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Psalms in Review / The Fear of Heaven - One of the most important and perhaps the most overlooked subjects is the fear of Heaven. We must learn this principle very well, live by it and teach others to

The Fear of Heaven

As this weekly series rolls on, it is important that we don’t become complacent with the wonderful things that YHWH is revealing to us as we study the Psalms, so it is time to stop and reflect on some of the key teachings that we have learned. One of the most important and perhaps the most overlooked subjects is the fear of Heaven. We must learn this principle very well, live by it and teach others to do so. I mean it.

Messiah Yahshua’s atoning blood can only be applied if one is truly penitent over his past sins and transgressions. But what about tomorrow, next week, next month and next year? A person, after having repented, is almost guaranteed to sin again. So what is the solution?

A primary lesson which David taught at every opportunity was the importance of, fear of Heaven, for, as the Sages taught (Avos 3:11), anyone whose fear of sin takes priority over his wisdom, his wisdom will endure. Therefore, David said: “Go, O sons, heed me, the fear of YHWH I will teach you” (Psalms 34:12). And what did David teach them? “The beginning of wisdom is the fear of YHWH” (Psalms 111:10.

To David, the Elohim fearing man represents the paragon of virtue, so it is his praises that David sang throughout his Book of Psalms. He even dedicated an entire chapter to the praises of this man. It begins with the verse: “Halleluyah! Praiseworthy is the man who fears YHWH, who intensely desires His commandments” (Psalms 112:1).

In the Torah itself we read of the primacy of fear of Heaven in the verse: “And now, Israel, what does YHWH your Elohim ask of you – only that you fear YHWH your Elohim” (Deuteronomy 10:12).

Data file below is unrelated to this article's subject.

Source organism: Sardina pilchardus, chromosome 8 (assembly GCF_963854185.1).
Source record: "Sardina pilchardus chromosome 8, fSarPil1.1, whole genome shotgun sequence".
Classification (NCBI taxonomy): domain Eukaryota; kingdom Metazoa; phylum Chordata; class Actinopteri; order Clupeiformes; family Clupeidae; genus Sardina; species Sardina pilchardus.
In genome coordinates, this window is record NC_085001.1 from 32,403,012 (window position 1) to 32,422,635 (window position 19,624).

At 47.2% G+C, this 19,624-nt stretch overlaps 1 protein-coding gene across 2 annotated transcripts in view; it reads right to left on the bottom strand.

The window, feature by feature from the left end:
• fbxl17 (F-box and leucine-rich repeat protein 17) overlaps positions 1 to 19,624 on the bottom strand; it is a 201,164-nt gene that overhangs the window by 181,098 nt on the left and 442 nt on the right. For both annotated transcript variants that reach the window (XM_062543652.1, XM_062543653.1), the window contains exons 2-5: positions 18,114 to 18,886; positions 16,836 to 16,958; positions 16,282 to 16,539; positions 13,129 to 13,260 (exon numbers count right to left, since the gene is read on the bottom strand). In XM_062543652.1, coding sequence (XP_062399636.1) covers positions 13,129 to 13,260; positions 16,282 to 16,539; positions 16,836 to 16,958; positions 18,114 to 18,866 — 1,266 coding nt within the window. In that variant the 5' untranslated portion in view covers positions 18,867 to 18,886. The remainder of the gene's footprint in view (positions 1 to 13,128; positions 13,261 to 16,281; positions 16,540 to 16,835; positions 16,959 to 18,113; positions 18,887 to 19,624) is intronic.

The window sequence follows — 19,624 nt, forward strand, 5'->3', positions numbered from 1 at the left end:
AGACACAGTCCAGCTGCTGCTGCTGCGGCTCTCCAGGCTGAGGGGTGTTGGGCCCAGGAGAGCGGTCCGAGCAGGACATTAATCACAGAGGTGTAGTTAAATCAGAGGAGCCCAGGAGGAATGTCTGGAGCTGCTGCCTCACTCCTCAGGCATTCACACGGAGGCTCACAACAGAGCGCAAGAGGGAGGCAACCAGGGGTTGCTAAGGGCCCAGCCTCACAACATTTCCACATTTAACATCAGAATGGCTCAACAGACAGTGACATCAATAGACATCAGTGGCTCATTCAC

Mesillas Yesharim emphasizes that one must exert maximum effort to acquire a sense of genuine fear of Heaven and his main proof is from the words of David’s own son Solomon:

King Solomon stated: If you seek it out as you seek silver and search for it as you search for buried treasures – then will you comprehend the fear of YHWH (Proverbs 2:4-5). He does not say: “Then you will comprehend philosophy; then you will master astronomy; then you will understand medicine; then will grasp the meaning of the fine points of law.” These pursuits, while commendable, are not the ultimate purpose of life. It is only comprehension of the fear of Elohim which truly warrants incessantly study and research.

Mesillas Yesharim suggests that one set aside a specific period of time in his daily schedule to contemplate a personal approach to the fear of Elohim. He also describes a process of acquiring fear of transgression (ch.25):

One should constantly make himself aware that the Divine Presence is found everywhere, and the Holy One, Blessed is He, carefully watches everyone and everything, great and small. Nothing is hidden from His eyes…When one truly lives with this awareness, he is filled with awe. He genuinely fears acting in a manner which is not in accordance with the wishes of the Almighty.

Throughout Psalms David clearly states the reward of the Elohim-fearing: Since they placed Elohim uppermost in their minds, they are uppermost in Elohim’s mind and merit the highest level of intense Divine province and protection.